Throughout my time in Madrid, Elvira was a constant support for me. She and the other two students that were researching with us became some of my closest friends abroad. After our abstract was accepted by the Global Health and Innovations conference, we had to record a video presentation for the next round of competition, and Elvira and I realized that we had done it wrong the night before it was due (claaaassssssiiiccc). Due to the time difference, we had until 6am to turn the project in, so we rushed to school at 10pm to get working. We stayed up until 3am to finally submit the video, getting more delirious every hour. She kept joking that she couldn’t speak English after midnight, and when we were almost done we listened to the song Breaking Free from High School Musical together (she had never seen it!) because we were finally breaking out of the closed university. Everything is funny at 3am, and we bonded deeply that night.

When my laptop and most of my belongings were stolen, Elvira selflessly lent me a laptop to use until the end of the semester. She didn’t even hesitate. She had the means to help, so of course she would. Just one more way to lay down her privilege and love someone, something she hopes to do with every action in her life. I think she succeeds.

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One of my attempts to make Tortilla this winter break!

Elvira showed me the best tortilla Espanola in Madrid (Las Rosas, es la verdad, este sitio tiene el mejor tortilla del mundo), a dish I have tried to replicate 3 times since I have been home.  One night she, Marcus, and I went out for Indian food and talked for 3 hours about faith, gender roles, family, animal ethics, responsibility to society, what we are created for, and fertility. She told me she had never felt the need to have kids because fertility is much bigger than the mere ability to bear children. Fertility is about helping things grow, investing in ideas and people that will change other things of import. Although she has never been pregnant, Elvira is one of the most fertile women I know.

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Good food, good conversation

One of my hardest experiences of my time in Madrid was leading a BocaTalk run one night, and getting verbally berated by a homeless man who was fed up with the rich trying to fix his situation without understanding it. I felt so ashamed and confused, and she was the one I came crying to. I was so upset because I knew he was right, I would never understand, and I knew my stupid sandwich and “sacrifice” of 2 hours sitting on the street would do nothing to solve his lifetime of struggle. I felt like I deserved the emotional violence I suffered at his hands due to my privileged position in society that I had truly done nothing to earn. I was frustrated because there were a thousand things I wished I had said, and a thousand more I could never communicate in Spanish. She reminded me that no matter what, no matter how deep the injustices of ones past or the level of poverty a person is experiencing, no human never has the right to rob dignity from another. Acts of violence, emotional or physical, are never deserved, regardless of the levels of inequity. I walked out of her office with a greater sense of peace in my heart, knowing the truth that I did not deserve what had happened to me, but also understanding what I symbolized for that man (power, wealth, privilege) and desiring to change the oppressive forces that have pushed him down to where he sits.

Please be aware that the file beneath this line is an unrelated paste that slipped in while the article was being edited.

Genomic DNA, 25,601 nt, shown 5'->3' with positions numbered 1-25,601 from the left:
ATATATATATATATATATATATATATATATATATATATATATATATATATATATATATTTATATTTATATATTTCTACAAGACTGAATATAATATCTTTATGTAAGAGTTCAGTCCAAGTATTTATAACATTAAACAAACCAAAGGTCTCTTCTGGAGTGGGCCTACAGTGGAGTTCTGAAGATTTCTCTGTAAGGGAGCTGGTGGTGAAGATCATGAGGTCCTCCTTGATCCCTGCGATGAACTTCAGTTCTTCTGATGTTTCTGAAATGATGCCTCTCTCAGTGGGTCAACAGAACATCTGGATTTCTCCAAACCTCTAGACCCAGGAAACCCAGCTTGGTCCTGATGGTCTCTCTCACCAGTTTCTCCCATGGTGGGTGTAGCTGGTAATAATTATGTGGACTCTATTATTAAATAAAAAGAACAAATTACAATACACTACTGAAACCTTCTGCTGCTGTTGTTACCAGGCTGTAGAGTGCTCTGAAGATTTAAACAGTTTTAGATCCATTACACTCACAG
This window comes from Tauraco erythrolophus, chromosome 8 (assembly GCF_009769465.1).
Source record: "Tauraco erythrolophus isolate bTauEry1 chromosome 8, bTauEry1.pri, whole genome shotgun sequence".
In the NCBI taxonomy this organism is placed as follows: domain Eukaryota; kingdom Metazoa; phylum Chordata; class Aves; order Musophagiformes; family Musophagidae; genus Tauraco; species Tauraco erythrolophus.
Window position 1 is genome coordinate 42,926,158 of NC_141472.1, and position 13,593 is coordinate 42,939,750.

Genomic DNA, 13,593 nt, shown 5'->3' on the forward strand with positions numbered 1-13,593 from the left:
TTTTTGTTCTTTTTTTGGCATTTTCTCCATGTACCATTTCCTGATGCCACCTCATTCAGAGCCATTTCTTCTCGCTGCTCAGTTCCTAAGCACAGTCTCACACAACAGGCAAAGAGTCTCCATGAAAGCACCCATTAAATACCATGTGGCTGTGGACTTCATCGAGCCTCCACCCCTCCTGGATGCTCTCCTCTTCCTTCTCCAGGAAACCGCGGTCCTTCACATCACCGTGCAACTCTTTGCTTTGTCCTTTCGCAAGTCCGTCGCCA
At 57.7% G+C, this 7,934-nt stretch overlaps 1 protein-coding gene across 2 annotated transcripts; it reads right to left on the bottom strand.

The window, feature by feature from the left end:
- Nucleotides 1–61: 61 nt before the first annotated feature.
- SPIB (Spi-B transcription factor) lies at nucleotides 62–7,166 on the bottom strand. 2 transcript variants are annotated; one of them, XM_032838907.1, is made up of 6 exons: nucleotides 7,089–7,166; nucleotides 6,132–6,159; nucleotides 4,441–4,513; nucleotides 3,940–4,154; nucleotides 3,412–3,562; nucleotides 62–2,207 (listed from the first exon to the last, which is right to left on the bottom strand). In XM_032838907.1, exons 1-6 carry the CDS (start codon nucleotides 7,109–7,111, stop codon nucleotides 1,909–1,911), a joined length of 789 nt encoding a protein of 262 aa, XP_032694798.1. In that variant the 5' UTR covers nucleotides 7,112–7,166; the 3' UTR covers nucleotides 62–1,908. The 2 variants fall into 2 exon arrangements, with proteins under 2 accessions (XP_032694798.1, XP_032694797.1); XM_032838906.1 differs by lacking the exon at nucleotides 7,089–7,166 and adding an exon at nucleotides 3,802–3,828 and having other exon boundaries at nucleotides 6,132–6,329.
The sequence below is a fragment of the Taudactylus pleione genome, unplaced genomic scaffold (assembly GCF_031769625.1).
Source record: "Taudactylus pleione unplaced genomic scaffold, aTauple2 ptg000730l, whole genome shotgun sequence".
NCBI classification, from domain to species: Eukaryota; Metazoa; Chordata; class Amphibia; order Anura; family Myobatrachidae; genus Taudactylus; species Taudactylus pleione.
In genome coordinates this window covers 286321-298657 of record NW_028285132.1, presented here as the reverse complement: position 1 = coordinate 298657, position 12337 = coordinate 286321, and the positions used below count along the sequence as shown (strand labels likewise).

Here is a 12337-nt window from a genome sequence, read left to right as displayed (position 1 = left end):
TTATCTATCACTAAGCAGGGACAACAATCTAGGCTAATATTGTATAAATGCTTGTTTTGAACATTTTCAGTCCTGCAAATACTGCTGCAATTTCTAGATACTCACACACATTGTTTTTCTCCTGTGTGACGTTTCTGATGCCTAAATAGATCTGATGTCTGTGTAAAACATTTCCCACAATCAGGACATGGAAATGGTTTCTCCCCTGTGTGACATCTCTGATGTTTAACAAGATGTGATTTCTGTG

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Dear Elvira,

I am so thankful to know you.

Thank you for your wisdom. Thank you for looking for ways to surrender the power and privilege you have been given in every moment.

Thank you for demonstrating deep humility and selflessness to me.

Thank you for reminding me that it is not my fault that I was born into the privileged position I hold, and thus, I do not deserve abuse for that position.

Thank you for being my shoulder to cry on when I could not take the injustice I am surrounded with and when I felt guilty for not doing enough.

Thank you for teaching me that life is an adventure, and I don’t ever have to ascribe to societies ideas of who I should be.

Hasta pronto amiga, estoy agredecida para conocerte.

Besos,

Tori


Naomi at Akita Week 17: Osaka, Kyoto, and Nara!

January 9, 2017

I’m going to briefly go over each day in Osaka. I just want you all to know that I had a wonderful time there; it was a great trip to end study abroad. Isabella and I even made it out to Nara and Kyoto as well with the hour-long train rides. I’m so excited to share my trip with you all! Okay, here we go…it may be a lot but just bear with me.

DAY 1
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So, the first day we got to Osaka we arrived at our Airbnb place at around 4pm. We unpacked and rested for a bit before heading out. Since we didn’t have the whole day we decided to walk around our area. The Shinsaibashi shopping arcade was only a 4-minute walk away so we decided to head there. Isabella and I were both pretty hungry and ended up finding the Luke’s Lobster place that was recommended as one of the foods to try in Osaka on Facebook. Oh my gosh…I don’t even know how to describe how delicious this lobster sandwich was…it was drenched in butter and the sandwich was just filled with fresh lobster. My mouth was watering…man, now I want it again.


After walking a little longer, Isabella and I ended up in Dotonbori. We were pretty surprised since we weren’t expecting everything to be so close in walking distance. But look! This is the running man I was talking about in my first post! Apparently it’s not an actual person but just an ad created by Glico to inspire and motivate athletes. It was so surreal being in Osaka. I always look up the city online and see pictures of it on Google images. I always thought the huge displays of food and the flashing lights were super cool so actually being there and seeing it…wow. Isabella and I stood on some benches and took sooo many pictures.